Online travel company Trivago has just been hit with a lawsuit by the rightful owners of a Cuban hotel. The hotel was stolen from them at gunpoint by the Castro dictatorship and they accuse Trivago of assisting the Cuban regime in trafficking their stolen property.
Miami-based law firm Rivero Mestre has filed suit against travel website Trivago, alleging the company benefited from property expropriated by the Cuban government after the Cuban revolution.
On May 2, President Donald Trump gave the green light for lawsuits to be lodged against companies using land confiscated by Cuba after 1959.
The plaintiffs, Marisela Mata and Bibiana Hernandez, are descendants of Antonio Mata y Alvarez, who built the San Carlos hotel in Cienfuegos in 1925 and left after the government led by Fidel Castro appropriated the hotel in 1962.
Because Trivago offers booking services to the San Carlos hotel, which is now operated by Spanish hotelier Meliá, the firm alleges that Trivago and its parent company Expedia have “benefited from the San Carlos.” Title III of the Helms-Burton Act defines trafficking as one who “sells, transfers, distributes, dispenses, brokers, manages or otherwise disposes of confiscated property.”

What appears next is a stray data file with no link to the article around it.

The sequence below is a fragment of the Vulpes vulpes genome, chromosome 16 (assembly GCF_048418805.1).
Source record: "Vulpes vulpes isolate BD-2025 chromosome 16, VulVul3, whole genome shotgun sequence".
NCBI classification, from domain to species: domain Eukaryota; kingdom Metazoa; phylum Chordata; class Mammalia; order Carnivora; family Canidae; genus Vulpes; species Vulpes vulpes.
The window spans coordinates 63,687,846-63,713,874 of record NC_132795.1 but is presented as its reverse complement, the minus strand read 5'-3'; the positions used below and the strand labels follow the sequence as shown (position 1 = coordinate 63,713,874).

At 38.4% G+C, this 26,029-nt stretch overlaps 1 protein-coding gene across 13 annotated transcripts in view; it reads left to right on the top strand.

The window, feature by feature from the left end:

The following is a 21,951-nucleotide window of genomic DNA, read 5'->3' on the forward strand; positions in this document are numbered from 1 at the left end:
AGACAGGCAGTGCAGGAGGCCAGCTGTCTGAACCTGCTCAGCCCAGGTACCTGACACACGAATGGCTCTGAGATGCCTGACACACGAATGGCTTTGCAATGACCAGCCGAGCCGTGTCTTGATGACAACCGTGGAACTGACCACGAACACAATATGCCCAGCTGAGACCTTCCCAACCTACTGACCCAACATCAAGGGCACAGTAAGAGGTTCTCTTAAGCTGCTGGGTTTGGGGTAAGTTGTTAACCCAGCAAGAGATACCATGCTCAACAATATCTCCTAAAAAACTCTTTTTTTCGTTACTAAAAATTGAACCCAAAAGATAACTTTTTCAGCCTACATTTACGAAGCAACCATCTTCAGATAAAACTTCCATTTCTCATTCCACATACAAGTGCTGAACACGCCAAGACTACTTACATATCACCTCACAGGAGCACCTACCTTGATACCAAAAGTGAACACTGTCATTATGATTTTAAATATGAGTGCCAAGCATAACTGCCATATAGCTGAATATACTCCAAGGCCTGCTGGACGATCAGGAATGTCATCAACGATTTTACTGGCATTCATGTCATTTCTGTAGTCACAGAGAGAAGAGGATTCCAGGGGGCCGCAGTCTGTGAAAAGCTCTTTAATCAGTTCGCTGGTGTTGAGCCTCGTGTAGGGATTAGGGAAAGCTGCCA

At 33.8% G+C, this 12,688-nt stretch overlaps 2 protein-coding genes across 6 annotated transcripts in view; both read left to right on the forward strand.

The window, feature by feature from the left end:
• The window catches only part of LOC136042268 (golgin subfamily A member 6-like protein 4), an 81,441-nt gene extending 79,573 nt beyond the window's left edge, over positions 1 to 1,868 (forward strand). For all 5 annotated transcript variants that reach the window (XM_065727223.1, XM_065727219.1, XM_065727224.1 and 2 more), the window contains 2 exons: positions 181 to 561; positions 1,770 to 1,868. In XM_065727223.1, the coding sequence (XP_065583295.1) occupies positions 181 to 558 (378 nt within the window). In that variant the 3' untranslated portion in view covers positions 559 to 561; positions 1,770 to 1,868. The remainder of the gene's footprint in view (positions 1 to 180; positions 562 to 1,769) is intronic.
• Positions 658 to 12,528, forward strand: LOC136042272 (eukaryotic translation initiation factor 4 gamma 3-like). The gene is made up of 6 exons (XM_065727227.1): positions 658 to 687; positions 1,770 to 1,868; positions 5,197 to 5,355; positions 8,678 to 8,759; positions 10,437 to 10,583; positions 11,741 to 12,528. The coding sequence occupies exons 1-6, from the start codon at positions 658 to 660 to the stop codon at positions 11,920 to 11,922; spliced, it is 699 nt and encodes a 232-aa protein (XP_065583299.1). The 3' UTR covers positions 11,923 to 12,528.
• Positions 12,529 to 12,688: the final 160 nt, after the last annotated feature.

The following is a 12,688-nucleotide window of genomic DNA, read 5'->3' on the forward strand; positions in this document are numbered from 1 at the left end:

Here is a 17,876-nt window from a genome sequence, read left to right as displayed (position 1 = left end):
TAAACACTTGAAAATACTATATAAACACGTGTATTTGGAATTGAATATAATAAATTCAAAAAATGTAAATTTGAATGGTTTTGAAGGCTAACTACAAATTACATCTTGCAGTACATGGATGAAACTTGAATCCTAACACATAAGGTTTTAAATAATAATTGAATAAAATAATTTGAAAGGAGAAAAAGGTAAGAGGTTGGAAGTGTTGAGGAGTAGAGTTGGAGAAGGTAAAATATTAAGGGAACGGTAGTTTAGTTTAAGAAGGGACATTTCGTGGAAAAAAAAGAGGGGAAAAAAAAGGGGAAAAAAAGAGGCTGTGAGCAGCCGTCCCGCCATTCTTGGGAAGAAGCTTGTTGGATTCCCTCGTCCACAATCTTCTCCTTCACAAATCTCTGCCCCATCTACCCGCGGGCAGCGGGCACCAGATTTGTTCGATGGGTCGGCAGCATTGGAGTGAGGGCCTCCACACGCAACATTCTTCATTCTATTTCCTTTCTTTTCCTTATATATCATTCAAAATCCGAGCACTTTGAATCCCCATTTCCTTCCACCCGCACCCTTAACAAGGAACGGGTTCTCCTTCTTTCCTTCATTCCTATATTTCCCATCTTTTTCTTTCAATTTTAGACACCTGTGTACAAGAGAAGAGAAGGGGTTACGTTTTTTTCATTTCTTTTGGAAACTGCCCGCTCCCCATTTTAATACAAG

According to case filings, Trivago provides online bookings to 125 properties in Cuba. The company “facilitate[s] the booking of hotel rooms, airline seats, car rentals and destination services from … travel suppliers.”
When you chose to do business with a corrupt and murderous dictatorship and traffic in stolen property, you are taking a huge risk. Trivago obviously surmised the risk was acceptable, but they may not be thinking that any longer.
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